While the Prime Time set and even some presenters may have changed, on Budget night in recent years you could set your clock to Paschal Donohoe and Pearse Doherty going head-to-head.
Since 2017, the pair's encounters have proved a mainstay of Budget coverage – an old reliable, to borrow a phrase.
Last year’s debate was a sparky affair.
"You’re going to spend less and make things cheaper at the same time?" Paschal Donohoe asked, looking both appalled and puzzled at Sinn Féin’s childcare plans.
"How are you going to do that, Pearse?"
The steady hand on the tiller has been the Fine Gael TD’s calling card during his five years as finance minister. But his Sinn Féin counterpart has repeatedly challenged the minister on his brand of economic caution.
"We have to manage the economy, but we have to manage what’s happening in people’s lives," Deputy Doherty argued, highlighting the absence of any provision for renters in 2021.
This year, money is being spent – billions of it. So the argument turns on whether the right decisions have been made.
Here’s the issues you can expect to see debated in RTÉ's Stage B tonight.
Paschal Donohoe announced a key change to income tax bands today increasing the standard rate cut-off point by €3,200 to €40,000. It means a single person earning over €35,000 will be better off to the tune of €831.
However, while those earning less than €25,000 will also see their take home pay increase – by around €1,000 next year – middle-income earners will get just a €191 increase in their annual pay packet after tax.
Paschal Donohoe will argue that, taken in the round with other credits and grants announced today, all workers will feel a significant benefit. In particular, parents stand to gain from expanded childcare subsidies that will reduce the cost of childcare by an average of €1,200.
Pearse Doherty was quick to highlight the income tax issue this afternoon, however.
"What message does that send that someone on €35,000 is getting a tax break that is four times greater?"
Describing the Budget as "the wrong priorities and the wrong choices," expect the Sinn Fein spokesperson to highlight this tonight.
One of the last elements of the Budget to be finalised, the welfare package is one that illustrates the difficulty the Government faces with Budget 2023.
A series of new credits, allowances and double payments are designed to offset the worst of the cost-of-living crisis for those receiving welfare payments – but increases in the core welfare rates will be criticised as insufficient.
An additional fuel allowance of €400 will be made before Christmas, a double Child Benefit payment will be paid in November and a once-off double week "Cost of Living Support" payment will be made to social welfare recipients in October.
This will include pensioners, carers, people on disability payments and jobseekers.
But core welfare payments will increase by just €12 in January – less than the rate of inflation.
Expect Sinn Féin to argue that the most vulnerable are being left behind.
The Government has learned the lessons of last year’s budget where there were no measures to help tenants.
This time around a new tax credit of €500 has been introduced for renters. Tenants who pay tax will get €500 off their tax bill both this year and next.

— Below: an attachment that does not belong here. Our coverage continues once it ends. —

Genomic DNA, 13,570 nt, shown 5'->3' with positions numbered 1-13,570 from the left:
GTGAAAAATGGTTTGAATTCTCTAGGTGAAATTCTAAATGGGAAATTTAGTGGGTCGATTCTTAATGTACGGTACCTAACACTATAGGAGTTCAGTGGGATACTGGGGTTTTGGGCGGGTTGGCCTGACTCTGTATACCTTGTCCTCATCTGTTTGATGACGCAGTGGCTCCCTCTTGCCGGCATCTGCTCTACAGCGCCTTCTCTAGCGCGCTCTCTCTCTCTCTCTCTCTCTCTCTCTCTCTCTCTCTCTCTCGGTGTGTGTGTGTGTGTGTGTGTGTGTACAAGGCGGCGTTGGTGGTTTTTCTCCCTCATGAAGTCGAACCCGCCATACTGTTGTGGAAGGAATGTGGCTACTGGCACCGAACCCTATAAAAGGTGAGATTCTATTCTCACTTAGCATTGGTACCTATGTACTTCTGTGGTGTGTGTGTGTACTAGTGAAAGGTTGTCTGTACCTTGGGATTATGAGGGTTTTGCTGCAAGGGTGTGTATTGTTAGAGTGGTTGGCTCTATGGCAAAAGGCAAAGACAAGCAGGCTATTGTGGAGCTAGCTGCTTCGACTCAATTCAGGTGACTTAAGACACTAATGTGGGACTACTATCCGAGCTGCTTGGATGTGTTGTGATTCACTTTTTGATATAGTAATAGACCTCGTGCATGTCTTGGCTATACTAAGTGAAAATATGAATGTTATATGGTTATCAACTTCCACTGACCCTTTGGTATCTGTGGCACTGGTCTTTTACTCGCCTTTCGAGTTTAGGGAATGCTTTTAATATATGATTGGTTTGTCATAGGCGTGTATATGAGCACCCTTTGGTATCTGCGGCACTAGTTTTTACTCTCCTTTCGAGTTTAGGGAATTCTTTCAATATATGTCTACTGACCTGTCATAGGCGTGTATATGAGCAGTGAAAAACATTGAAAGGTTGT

Critics, including Sinn Féin, say the measure will lead to landlords increasing rents unless it is introduced alongside a ban on rent rises.
The Government will point to Rent Pressure Zones as mitigation against widespread rent inflation. Expect Mr Donohoe to also highlight how renters in the over €35,0000 income bracket will benefit from tax cuts in this budget and potentially, a €600 energy credit.
When Mr Doherty stood in the Dáil chamber to deliver his response to the Budget this afternoon, the first issue on the agenda was the cost of energy.
All households are to receive energy credits totaling €600, paid in three installments of €200.
However, Sinn Féin has proposed a cap on electricity bills – limiting how much customers can be charged by their supplier and funded by the State.
It’s a proposal that the Government has dismissed as writing a blank cheque, potentially akin to the bank guarantee.
"Sinn Féin would have given households certainty," Mr Doherty argued.
Given how much inflation is being driven by energy price rises – forecast to increase by 100% this year – it’s a key point of difference between the two parties.
There’s another dynamic to this year’s debate. Budget 2023 will likely be Paschal Donohoe’s last as finance minister and Sinn Féin’s performance in opinion polls means Doherty could be in the hot seat himself in the near future.
Both men will want to make a mark.
Mr Donohoe insisted today that it was "essential that we use our surpluses wisely".
Some €2 billion euro is being siphoned into a new rainy day fund, now called the National Reserve Fund.
The minister warned that the type of unforeseen events which have rocked our economy in recent years are "happening more often and they have a big impact".
It’s a message that Mr Donohoe repeatedly returns to – shoring up the public finances to respond to future challenges.
The reserve fund is one that Doherty himself may come to rely on if his bid to become finance minister comes to pass.
"What people need isn’t soundbites – it’s delivery," he told the Dail, already sounding like a man with one eye on Government.
He will also want to demonstrate that Sinn Féin’s approach to Budget 2023 would have been different.
Expect Mr Doherty to highlight the party’s proposals to cut USC which, it argues, would have put money back in the pockets of middle and low-income earners and highlight Sinn Fein’s repeated calls for a rent freeze.
Watch the live debate between Minister Paschal Donohoe and Sinn Féin's Pearse Doherty tonight on Prime Time at 9:35pm on RTÉ One and RTÉ Player.